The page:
The Top 5 Challenges in the “New Normal” Supply Chain

Posted by Brian Hoey on February 02, 2021

Businessman hand using mobile phone with digital layer effect as business strategy conceptFrom the outside, it might look like 2020 was a year of rapid change across ever sector of the supply. And while that’s certainly true, many of the trends that seemed new were actually already underway—they were just sped up considerably by the pandemic and its resulting effects. In a sense, this is good news. Why? Because it means that strategic technology and business process changes that many companies already saw on the horizon—such the introduction of AI and advanced analytics into the planning chain, the integration of real-time technology, or data-driven demand forecasting—are exactly the ones that are going to help supply chain businesses grapple with the new normal.

Don’t get us wrong, there will still be plenty of challenges to overcome, even for organizations whose digital transformations are well underway. But by understanding the nature of those challenges up front and choosing the right tools and tactics to deal with them, you can gain a competitive advantage in an increasingly volatile global supply chain.

 

1. Increasing Resilience

Okay, we admit that the first challenge on here is a bit of a doozy. But if we define resilience as the ability to successfully adapt to changing circumstances without huge disruptions, then it’s obvious that resilience has never been a more important trait for a supply chain—or a supply chain manager—to exhibit. So, how do you increase resilience? The short answer is that there are four pillars on which you need to focus:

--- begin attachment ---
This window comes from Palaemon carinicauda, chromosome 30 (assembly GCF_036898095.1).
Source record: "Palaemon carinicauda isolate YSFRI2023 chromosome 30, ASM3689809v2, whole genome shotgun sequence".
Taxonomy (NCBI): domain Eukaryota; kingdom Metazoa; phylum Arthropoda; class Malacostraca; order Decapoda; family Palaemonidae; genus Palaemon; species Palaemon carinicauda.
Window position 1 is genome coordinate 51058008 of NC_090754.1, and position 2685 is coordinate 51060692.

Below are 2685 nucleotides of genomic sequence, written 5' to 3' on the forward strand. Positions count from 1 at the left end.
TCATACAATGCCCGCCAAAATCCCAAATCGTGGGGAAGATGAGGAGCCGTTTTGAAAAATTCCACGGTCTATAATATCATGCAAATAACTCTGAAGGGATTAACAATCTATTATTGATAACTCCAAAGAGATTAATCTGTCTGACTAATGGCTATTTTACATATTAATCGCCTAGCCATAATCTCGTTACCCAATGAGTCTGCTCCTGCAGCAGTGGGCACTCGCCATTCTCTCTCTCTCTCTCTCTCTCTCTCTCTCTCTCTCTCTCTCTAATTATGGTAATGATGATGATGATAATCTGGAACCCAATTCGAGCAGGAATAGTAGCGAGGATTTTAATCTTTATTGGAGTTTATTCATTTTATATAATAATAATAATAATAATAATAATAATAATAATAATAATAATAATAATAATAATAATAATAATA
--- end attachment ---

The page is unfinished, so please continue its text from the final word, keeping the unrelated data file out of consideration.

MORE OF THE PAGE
• Cloud technology—simply put, on-prem technology deployments limit the ease of scalability, they limit data visibility, and they risk more and more compatibility issues as time goes on. All of these pitfalls can really limit your ability to adapt in a crisis.
  • Digital twins—the purpose of a digital twin is twofold: to offer a real-time representation of your supply chain for tracking and monitoring purposes, and to offer a collaborative planning environment via a digital model of your entire supply chain. This empower faster identification of potential disruptions and more rapid and accurate replanning.
  • AI and Machine Learning—this technology is essentially what power the digital twins we mentioned above, and it can also power improved forecasting and process optimizations. This gives you the ability to better identify and adapt to emerging supply chain conditions.
  • CORE planning—as Gartner lays it out, the CORE planning model is a way to integrate different planning dimensions into a cohesive whole. The effect is that you can work towards a planning paradigm shift in which different functions all work together as part of a unified planning flow. This, in turn, helps break down silos and increase agility.

At a basic level, if you can integrate each of these elements into your technology and planning stack, you can gain the visibility, flexibility, and agility you need for true resilience.

 

2. Reserving Freight Capacity at Favorable Prices